Single workers miss out on a number of tax breaks that are offered to married couples. According to Jane Hodges writing for The Wall Street Journal, "Without child tax credits, a spouse exemption, and no one with whom to realize the benefits of filing jointly, singles can take a pretty big tax punch during peak earning years."

SEE ALSO: 11 Smart Moves to Make Your Money Last in Retirement

For this reason, single workers have a particular need to invest in tax-advantaged retirement vehicles, such as 401(k) and traditional IRA accounts. These vehicles allow you to make pretax contributions, which lowers your taxable income while also helping you prepare financially for retirement.

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5. Consider rolling over into a Roth IRA before age 70½

Of course, Uncle Sam will still want his cut of the income you put in tax-deferred retirement accounts, which can cause a nasty tax surprise for singles post-retirement. That's because withdrawals from tax-deferred retirement accounts are taxed as ordinary income, and single retirees still do not have access to the tax breaks offered to married couples.

This can become a serious problem for some single retirees as of age 70½ because of the required minimum distributions on tax-deferred accounts. Traditional IRAs and 401(k)s require that retirees begin withdrawing a minimum distribution (based on a percentage of total assets) at age 70½, which means you might be facing a surprisingly high tax bracket upon reaching age 70½. You may also be forced to take more money from your accounts than you want or need because of the required minimum distribution.

SEE ALSO: The Retiree Tax Quiz

To protect yourself from this potentially painful tax bite, consider rolling over a portion of your assets from tax-deferred funds to a Roth IRA account before age 70½. Since Roth accounts are funded with after-tax dollars, you will have to pay ordinary income tax on your rollover. However, this will allow you to decide when you will pay those taxes and give you more freedom to keep your money invested if you don't need it.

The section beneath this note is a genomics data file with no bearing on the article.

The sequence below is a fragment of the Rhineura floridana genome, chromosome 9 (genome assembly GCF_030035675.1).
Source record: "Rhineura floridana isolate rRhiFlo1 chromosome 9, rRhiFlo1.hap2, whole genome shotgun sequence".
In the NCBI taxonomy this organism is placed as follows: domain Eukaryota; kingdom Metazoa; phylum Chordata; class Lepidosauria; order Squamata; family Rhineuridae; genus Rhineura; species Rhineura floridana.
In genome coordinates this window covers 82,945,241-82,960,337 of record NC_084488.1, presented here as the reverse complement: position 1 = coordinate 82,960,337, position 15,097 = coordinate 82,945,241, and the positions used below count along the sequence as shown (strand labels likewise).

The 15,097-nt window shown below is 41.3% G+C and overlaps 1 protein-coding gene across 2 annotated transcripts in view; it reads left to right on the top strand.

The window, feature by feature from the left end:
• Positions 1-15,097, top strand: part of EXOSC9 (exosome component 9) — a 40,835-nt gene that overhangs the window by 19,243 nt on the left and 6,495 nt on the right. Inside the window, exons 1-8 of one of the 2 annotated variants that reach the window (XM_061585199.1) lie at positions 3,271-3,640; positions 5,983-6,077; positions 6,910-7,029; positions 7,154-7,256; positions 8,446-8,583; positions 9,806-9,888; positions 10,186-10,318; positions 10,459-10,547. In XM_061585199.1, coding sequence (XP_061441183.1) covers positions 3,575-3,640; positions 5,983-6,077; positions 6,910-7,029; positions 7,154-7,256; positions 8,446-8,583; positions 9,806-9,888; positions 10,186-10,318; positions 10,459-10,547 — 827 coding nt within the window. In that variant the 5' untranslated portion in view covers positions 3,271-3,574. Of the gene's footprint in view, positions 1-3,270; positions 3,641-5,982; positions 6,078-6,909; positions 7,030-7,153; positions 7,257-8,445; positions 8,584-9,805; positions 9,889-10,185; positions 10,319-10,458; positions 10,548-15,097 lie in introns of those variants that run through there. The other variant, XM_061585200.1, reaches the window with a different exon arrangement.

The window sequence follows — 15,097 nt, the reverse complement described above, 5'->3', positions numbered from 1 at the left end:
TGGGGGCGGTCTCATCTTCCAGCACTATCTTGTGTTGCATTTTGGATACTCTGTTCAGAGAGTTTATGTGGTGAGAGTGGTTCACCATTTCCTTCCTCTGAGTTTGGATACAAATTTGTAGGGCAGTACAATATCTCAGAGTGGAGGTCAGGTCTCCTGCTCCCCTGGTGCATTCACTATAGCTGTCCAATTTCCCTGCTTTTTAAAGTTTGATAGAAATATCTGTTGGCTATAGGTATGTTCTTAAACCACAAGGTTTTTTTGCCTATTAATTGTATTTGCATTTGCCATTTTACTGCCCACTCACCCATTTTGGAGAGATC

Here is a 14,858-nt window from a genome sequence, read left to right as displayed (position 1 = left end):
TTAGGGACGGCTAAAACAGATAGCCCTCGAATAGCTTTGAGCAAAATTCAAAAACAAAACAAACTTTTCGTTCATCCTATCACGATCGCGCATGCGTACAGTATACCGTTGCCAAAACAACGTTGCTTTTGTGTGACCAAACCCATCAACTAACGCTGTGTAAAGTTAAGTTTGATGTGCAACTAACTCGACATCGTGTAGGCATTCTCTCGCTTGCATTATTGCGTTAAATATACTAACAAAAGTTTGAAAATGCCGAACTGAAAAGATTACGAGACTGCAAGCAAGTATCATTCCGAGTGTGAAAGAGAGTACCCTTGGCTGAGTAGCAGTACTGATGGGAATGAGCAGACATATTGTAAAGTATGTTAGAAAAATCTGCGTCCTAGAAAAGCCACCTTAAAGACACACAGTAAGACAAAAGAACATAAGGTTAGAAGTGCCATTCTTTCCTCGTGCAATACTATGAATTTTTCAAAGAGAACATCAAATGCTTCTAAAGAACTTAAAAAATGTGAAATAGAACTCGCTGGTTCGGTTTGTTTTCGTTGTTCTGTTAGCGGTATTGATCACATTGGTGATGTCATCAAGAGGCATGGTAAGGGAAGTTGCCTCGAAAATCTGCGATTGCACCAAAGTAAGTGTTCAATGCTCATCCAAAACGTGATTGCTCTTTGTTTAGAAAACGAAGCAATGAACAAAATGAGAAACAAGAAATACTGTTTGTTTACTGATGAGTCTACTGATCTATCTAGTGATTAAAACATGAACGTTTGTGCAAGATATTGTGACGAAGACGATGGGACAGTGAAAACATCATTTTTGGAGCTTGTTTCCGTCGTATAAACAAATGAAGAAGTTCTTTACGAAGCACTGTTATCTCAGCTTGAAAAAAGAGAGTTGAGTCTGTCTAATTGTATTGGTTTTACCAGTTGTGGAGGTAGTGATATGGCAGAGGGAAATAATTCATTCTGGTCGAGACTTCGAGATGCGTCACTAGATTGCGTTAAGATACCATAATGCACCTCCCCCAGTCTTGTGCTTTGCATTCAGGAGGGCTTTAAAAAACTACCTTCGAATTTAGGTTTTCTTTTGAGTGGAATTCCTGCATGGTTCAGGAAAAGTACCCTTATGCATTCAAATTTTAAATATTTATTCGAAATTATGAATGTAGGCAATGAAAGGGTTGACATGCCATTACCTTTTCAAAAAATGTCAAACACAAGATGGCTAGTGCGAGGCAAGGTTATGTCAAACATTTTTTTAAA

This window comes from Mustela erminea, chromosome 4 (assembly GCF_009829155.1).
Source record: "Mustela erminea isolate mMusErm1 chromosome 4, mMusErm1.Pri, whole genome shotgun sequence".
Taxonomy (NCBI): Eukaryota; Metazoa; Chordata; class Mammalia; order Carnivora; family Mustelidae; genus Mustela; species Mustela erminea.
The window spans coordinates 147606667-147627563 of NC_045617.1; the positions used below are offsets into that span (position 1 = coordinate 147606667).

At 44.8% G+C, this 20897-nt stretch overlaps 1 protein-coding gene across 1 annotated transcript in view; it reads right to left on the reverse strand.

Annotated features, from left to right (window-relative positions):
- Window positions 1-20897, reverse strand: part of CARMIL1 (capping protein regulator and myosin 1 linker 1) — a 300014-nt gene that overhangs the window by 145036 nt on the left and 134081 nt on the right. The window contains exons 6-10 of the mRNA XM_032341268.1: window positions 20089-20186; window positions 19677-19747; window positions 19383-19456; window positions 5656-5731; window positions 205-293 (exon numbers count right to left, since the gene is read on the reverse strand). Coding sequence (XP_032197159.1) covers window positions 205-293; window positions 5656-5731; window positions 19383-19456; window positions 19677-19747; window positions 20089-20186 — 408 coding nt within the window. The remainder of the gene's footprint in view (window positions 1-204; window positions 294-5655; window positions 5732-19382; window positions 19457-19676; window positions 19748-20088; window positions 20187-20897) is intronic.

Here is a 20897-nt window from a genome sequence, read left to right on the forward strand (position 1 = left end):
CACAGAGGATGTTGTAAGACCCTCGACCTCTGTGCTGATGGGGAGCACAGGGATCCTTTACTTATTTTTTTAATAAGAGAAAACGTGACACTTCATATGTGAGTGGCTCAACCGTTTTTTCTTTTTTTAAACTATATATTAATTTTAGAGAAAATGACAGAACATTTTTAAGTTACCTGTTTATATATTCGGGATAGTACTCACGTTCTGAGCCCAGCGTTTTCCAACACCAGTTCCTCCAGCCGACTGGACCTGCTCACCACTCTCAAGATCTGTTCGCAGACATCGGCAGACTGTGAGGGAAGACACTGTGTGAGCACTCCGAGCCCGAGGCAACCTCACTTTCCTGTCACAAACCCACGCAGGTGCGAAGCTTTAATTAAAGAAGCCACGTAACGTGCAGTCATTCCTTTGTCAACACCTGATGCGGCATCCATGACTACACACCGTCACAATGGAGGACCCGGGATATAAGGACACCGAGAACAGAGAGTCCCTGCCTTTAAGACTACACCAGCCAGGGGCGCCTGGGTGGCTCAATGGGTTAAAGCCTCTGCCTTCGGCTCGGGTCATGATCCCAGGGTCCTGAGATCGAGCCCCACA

6. Hold off on Social Security for as long as you can

Options for optimizing Social Security benefits are much simpler for singles. Basically, the only way to get a higher monthly benefit if you are single is to wait. The longer you can wait to receive your benefits between age 62 (the earliest you can take benefits) and 70 (when the benefits stop growing), the more money you will see with every monthly check. Even if you cannot wait until age 70, or your full retirement age (currently age 66), know that each month you delay taking your Social Security retirement benefits means a little more money in your checks.

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It's also important to remember that the federal government does not necessarily define single the same way you do. If you are divorced but were married for at least 10 years, then you are eligible for spousal benefits based on your ex's income record. However, you will collect your spousal benefits concurrently with your retirement benefits, so you will only see an increased benefit if your ex-spouse made a lot more money than you did.

SEE ALSO: 10 Things You Must Know About Social Security

7. Embrace the opportunities

While the IRS and Social Security Administration may both make marriage look like the better option — at least financially — it's important for singles to remember how many more opportunities they have available to them than do married couples. That's because a footloose and fancy-free retiree has far fewer obstacles to retirement than does a married couple.

For instance, retiring abroad can be a very economical (not to mention fun) choice, and it is much easier for a single retiree to pull up roots than it is for a couple. Similarly, traveling in retirement can be much cheaper for one, since you do not have to compromise on where you are willing to save money.

Single retirees can also explore alternative living options, like living with several friends — there's an excellent reason why all the Golden Girls were single, after all — or taking in a younger boarder or roommate, or even moving to a cheaper state. Making these decisions solo means you can find the living situation or opportunity that best fits your needs, wants, and temperament.

This article is from Emily Guy Birken of Wise Bread, an award-winning personal finance and credit card comparison website.

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This article is from Wise Bread, not the Kiplinger editorial staff.